Critical First Step to Being a Filmmaker
by J.P. Johnston
The Reliant, starring Kevin Sorbo, Brian Bosworth, and Eric Roberts
What do you think is The Critical First Step to Being a Filmmaker? Is it having a distribution deal in place? Is it having the funding secured? Is it having acquired name talent, or a great director, or a sought-after composer? None of these are most important first step to become a filmmaker. The most critical, oft-overlooked first step to being a successful indie filmmaker is having a great script. Alfred Hitchcock said there are three things you need for a great movie: 1. A great script. 2. A great script. 3. A great script.
Mollee Gray, a Disney star who we hired to play the lead in my movie The Reliant said, "You don't realize how good your script is!" She didn't go on about the action, the drama, the tear-jerking scenes, the dangerous stunts, or how much she was payed compared to her other flicks - it was the story that impacted her. The same will be true for your audience, or the lack thereof.
Think about it. How many bad movies have you seen which had broad distribution, had great name talent, or were well-funded (or even over-funded)? Most broadly distributed movies stink and lose money. In pursuing resumes for my movie The Reliant, I couldn't believe how many great actors took jobs memorizing lines in bad scripts! We look at the highly ranked movies of scripts to determine their quality, but watch the losing movies in your favorite actors and you will soon discover the biggest reason most movies stink - bad scripts!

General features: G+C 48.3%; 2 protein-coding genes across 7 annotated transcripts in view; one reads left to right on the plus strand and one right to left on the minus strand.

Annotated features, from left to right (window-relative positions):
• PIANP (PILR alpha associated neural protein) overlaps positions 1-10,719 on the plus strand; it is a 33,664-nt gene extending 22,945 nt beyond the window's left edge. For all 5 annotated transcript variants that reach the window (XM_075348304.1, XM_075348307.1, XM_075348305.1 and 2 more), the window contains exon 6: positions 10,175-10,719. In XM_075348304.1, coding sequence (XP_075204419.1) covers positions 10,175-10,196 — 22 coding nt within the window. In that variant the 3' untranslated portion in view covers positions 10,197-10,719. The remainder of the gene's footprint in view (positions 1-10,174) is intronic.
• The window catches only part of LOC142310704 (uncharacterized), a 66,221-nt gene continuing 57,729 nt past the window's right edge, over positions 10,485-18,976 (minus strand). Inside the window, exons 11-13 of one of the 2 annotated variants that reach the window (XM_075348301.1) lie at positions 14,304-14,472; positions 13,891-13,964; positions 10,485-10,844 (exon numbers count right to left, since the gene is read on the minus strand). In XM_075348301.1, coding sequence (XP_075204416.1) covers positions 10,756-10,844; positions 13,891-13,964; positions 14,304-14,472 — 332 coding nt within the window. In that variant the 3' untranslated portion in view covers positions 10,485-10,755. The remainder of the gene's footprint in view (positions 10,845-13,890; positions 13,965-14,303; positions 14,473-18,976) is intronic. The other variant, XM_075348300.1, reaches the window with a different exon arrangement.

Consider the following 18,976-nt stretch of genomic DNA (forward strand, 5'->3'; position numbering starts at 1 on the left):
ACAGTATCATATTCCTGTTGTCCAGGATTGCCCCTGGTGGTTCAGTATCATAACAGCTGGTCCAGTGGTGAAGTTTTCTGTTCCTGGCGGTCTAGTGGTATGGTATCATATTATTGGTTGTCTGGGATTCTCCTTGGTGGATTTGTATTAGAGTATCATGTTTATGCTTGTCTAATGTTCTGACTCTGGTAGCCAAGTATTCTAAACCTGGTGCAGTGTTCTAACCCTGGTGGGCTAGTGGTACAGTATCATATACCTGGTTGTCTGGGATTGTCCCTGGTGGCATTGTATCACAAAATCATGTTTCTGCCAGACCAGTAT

Check out the bloated budgets of B movies some time. It's crazy! I knew an indie filmmaker who created an $28 million movie five years ago and it was so bad when it was screened it still hasn't been released. Most movie budgets are teeming with wasteful spending!
Studios can afford to lose money on bad movies, but unless the indie filmmaker is independently wealthy and determined to squander his wealth on a movie few will watch, indie filmmakers must be good stewards of their opportunities. If your first and/or second movie has a bad scripts, game over.
Critical qualities of a winning indie script:
1. Have an unpredictable plot.
2. Commit to realism in every aspect of your story.
3. Have believable heroes and villains, with mixed motives.
4. Don't be afraid to ask the hard questions.
5. Don't bring on a creative team to help you improve your story until you've got it the best you think it can posssbly be. They will make it better.
6. Avoid profanity and nudity, and promote virtue and redemption. The trend going back 25 years proves the more vulgarity, sexuality, and nudity a movie vie has, the less money it makes.
7. Be relevant.
Entertainment, lest it be a marshmallow snack in a malnourished culture, must strive to excellence and tap into the potential in our audiences. The impact we can have for good or devil is tremendous. You can educate and inspire, or you can confuse and ruin lives. Don't settle for mediocrity. Spurn the nay-sayers and tell a story that is meaningful and powerful.
A great script - that's the first hurdle, and the highest, if you aspire to be a successful indie filmmaker.
Watch our teaser for The Reliant, starring Kevin Sorbo, Brian Bosworth, and Eric Roberts.
"The Reliant" Official Sizzle Reel - Spoiler Free .
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